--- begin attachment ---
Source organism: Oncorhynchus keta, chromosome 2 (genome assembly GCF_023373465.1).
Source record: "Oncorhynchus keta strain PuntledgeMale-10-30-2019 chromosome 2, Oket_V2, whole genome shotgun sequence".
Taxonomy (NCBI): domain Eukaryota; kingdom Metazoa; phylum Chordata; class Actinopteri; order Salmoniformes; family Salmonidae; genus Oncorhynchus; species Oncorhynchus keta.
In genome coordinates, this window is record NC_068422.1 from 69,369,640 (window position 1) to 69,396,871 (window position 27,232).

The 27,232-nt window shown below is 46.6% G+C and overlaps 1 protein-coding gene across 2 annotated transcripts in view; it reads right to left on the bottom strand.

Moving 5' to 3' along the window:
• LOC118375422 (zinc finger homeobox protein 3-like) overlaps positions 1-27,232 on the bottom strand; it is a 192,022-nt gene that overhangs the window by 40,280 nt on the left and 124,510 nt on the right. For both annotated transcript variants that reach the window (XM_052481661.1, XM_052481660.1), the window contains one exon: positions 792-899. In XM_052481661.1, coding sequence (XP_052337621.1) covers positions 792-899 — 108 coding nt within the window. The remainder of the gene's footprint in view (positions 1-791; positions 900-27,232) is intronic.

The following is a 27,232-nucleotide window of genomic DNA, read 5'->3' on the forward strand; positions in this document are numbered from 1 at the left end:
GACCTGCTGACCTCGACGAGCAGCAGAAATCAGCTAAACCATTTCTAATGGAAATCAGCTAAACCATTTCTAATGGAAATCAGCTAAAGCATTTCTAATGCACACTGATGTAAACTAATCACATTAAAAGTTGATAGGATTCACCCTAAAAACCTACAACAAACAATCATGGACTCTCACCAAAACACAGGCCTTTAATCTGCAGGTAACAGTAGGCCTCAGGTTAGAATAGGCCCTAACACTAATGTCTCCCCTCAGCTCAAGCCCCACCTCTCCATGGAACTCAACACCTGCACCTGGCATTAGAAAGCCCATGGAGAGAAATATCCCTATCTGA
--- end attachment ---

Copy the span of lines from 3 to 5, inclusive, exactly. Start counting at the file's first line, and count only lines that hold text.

Taxonomy (NCBI): domain Eukaryota; kingdom Metazoa; phylum Chordata; class Actinopteri; order Salmoniformes; family Salmonidae; genus Oncorhynchus; species Oncorhynchus keta.
In genome coordinates, this window is record NC_068422.1 from 69,369,640 (window position 1) to 69,396,871 (window position 27,232).

The 27,232-nt window shown below is 46.6% G+C and overlaps 1 protein-coding gene across 2 annotated transcripts in view; it reads right to left on the bottom strand.